In AD 68, Nero's suicide marked the end of the first dynasty of imperial Rome. The following year was one of drama and danger, with four emperors—Galba, Otho, Vitellius, and Vespasian—emerging in succession. Based on authoritative sources, The Histories vividly recounts the details of the "long but single year" of revolution that brought the Roman empire to the brink of collapse.
For more than seventy years, Penguin has been the leading publisher of classic literature in the English-speaking world. With more than 1,700 titles, Penguin Classics represents a global bookshelf of the best works throughout history and across genres and disciplines. Readers trust the series to provide authoritative texts enhanced by introductions and notes by distinguished scholars and contemporary authors, as well as up-to-date translations by award-winning translators.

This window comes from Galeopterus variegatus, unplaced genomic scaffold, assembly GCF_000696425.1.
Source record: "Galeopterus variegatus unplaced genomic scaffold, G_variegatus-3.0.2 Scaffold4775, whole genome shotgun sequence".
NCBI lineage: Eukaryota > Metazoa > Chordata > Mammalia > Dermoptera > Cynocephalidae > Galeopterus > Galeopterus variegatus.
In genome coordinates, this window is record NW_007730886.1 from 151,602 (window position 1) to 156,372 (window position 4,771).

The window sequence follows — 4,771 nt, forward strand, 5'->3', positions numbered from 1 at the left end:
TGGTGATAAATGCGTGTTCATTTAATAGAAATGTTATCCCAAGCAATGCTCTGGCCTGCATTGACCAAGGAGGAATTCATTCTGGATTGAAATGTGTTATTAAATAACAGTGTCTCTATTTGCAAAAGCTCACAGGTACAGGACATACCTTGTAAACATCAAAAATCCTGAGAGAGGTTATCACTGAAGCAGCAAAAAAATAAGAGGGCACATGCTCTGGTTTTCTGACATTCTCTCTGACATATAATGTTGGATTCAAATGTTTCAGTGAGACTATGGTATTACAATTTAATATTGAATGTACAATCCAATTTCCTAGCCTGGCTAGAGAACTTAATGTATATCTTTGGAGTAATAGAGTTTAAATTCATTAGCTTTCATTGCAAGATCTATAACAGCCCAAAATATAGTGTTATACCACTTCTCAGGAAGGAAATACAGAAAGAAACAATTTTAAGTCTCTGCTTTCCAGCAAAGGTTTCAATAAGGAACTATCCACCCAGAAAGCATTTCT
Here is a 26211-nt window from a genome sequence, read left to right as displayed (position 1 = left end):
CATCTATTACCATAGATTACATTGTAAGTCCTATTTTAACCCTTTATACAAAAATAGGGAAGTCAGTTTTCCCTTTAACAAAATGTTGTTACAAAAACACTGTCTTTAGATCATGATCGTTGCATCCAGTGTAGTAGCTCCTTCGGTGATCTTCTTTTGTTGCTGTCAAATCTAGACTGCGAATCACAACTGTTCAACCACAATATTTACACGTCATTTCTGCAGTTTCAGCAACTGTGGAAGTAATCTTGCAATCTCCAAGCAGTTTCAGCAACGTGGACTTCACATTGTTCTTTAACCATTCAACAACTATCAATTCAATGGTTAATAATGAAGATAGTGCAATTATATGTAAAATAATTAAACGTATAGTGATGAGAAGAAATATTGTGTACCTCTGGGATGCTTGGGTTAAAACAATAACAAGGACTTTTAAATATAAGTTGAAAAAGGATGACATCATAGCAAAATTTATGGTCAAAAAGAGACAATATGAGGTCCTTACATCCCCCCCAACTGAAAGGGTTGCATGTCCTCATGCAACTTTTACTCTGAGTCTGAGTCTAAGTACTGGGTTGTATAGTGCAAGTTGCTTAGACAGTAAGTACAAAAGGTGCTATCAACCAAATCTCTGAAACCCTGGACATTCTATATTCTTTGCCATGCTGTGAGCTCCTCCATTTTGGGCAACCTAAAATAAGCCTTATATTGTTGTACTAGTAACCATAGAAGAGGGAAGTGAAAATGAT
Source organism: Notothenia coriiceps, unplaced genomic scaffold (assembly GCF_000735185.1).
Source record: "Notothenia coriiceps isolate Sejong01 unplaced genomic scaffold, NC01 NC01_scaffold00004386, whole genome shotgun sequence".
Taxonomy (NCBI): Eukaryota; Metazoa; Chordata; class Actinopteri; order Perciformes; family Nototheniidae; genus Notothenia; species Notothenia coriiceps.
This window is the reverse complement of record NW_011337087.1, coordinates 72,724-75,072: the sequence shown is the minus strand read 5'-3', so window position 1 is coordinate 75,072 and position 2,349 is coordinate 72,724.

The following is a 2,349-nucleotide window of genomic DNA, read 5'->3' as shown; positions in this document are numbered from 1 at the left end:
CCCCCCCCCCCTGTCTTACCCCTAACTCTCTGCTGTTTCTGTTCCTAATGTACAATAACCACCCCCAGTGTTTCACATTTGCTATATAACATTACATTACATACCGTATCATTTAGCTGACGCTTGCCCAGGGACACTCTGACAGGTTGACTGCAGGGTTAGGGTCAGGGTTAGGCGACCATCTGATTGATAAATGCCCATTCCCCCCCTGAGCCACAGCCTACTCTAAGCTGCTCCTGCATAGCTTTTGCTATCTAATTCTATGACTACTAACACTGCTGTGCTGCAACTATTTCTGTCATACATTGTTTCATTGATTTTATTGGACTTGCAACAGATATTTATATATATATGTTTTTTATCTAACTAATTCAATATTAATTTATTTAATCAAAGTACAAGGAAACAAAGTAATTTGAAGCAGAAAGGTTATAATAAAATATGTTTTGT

About the Author
Tacitus studied rhetoric in Rome and rose to eminence as a pleader at the Roman Bar. In 77 he married the daughter of Agricola, conqueror of Britain, of whom he later wrote a biography. His works include the Germania and the Historiae.